I think wormholes are similar. There are mathematical solutions that have them, but there are not obvious natural process that could lead to them.

There are diagrams that can help you to visualize these solutions. One kind is called a Kruskal-Szekeres diagram, and another is a Penrose diagram. But they are not always so easy for non-experts to interpret, as the comments will indicate. You also might find this question helpful, if you haven't already seen it.

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    $\begingroup$ "objects would be observed to be outside the event horizon, and moving outward, as far back in time as you could see" -- this isn't right. You can't just time-reverse what an observer sees; you need to time-reverse the light itself. And time-reversed light goes from observer to subject. The correct time-reversed description is that an object emerging from the white hole's antihorizon receives light from the outside universe from arbitrarily far in the past, blueshifted to an arbitrarily great extent. $\endgroup$
    – Sten
    Sep 14, 2023 at 22:49
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    $\begingroup$ Thanks, I see your point. Does it seem OK as corrected? Looking at a K-S diagram, it does look like anything coming out would have done so infinitely long ago in Schwarzschild coordinates. But I know it's easy to misinterpret things. $\endgroup$ Sep 15, 2023 at 2:57
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    $\begingroup$ Hmm, unless I'm misunderstanding, I think that is still not quite correct. If objects emerging from the white hole could be seen arbitrary far in the past, the time-reverse of that statement is that objects falling into a black hole see the infinite future of the outside universe. That is not the case (although it is a somewhat common misconception). $\endgroup$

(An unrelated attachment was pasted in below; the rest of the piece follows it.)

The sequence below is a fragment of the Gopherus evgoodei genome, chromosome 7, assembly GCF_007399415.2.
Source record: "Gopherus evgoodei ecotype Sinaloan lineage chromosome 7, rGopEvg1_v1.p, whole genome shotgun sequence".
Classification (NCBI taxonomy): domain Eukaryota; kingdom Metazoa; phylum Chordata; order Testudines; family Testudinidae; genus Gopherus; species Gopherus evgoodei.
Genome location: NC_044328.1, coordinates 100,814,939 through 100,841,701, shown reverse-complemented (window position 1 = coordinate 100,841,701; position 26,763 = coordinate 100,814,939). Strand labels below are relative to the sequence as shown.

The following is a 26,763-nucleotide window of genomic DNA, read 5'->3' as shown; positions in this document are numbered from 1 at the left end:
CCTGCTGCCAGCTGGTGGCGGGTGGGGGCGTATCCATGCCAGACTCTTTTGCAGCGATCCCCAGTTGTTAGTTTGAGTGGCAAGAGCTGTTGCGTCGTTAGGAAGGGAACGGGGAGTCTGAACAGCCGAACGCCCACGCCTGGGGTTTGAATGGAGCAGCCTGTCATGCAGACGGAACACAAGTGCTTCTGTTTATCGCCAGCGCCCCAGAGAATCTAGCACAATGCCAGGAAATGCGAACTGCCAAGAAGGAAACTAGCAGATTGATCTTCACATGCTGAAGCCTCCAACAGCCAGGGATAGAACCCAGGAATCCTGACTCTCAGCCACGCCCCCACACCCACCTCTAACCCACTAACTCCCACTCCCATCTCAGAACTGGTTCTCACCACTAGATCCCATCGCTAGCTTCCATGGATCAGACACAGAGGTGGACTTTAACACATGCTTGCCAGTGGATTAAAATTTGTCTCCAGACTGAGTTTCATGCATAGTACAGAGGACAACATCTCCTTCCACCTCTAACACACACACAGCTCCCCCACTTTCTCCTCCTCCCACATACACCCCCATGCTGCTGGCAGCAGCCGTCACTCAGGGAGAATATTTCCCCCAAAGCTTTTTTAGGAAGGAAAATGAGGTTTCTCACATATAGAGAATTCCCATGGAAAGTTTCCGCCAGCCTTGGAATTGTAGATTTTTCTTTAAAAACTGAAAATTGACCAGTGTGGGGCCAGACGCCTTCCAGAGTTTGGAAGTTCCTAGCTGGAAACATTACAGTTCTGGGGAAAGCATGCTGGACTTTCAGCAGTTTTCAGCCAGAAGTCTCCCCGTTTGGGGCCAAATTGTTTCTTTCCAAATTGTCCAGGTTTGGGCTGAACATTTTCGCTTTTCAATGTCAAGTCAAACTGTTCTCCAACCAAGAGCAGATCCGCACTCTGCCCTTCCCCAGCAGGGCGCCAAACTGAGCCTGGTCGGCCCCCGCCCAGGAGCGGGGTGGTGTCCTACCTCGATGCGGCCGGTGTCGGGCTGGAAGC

– Sten
    Sep 15, 2023 at 14:32
  • $\begingroup$ @MarkFoskey Thank you $\endgroup$ Sep 15, 2023 at 15:09
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    $\begingroup$ Instead of coordinates, I think it's clearest to look at the conformal diagram. Consider a worldline originating at some arbitrary point on the singularity and crossing the event horizon. Can light (upward diagonal lines) originating from that worldline reach past infinity (bottom of the diamond)? Clearly no. $\endgroup$
    – Sten
    Sep 16, 2023 at 17:25
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Gravity itself. White holes are a creation of gravity, just in a repulsive way. Gravity is defined as the curvature of spacetime, which can be negative too as the spacetime can be negatively curved in a saddle like shape, it produces repulsive force just like a mountain compared, similar to actions of exotic matter.

Black holes are defined via the Einstien field equations. However white holes are just the time reversal of black holes, so technically Einstien's field equations apply here, except that it is the time reversal. According to the CPT symmetry, especially the T symmetry, even if we reverse time itself, the law of physics would remain the same. So black hole or white hole, the Einstien field equation apply's to both. So the Riemann's metric tensor has only the values in negative, due to the reversal of time, everything else is the same.

In conclusion it can be defined as time reversed gravity.

Thank you, Hope it helps you!

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  • $\begingroup$ To be fair "time reversal of gravity" is a very strange way to define an object. Like, what force caused helium to fly down from the sky and form into a ball while a latex sphere forms around it? It's just "time reversal of popping a balloon", right? $\endgroup$ Sep 14, 2023 at 15:07
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    $\begingroup$ "time reversed black hole" - accurate. "Repulsive, like a cosmological constant" - inaccurate. $\endgroup$
    – Sten
    Sep 14, 2023 at 15:33
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    $\begingroup$ White holes do not repel, they still have attractive gravity $\endgroup$
    – Seggan
    Sep 14, 2023 at 20:49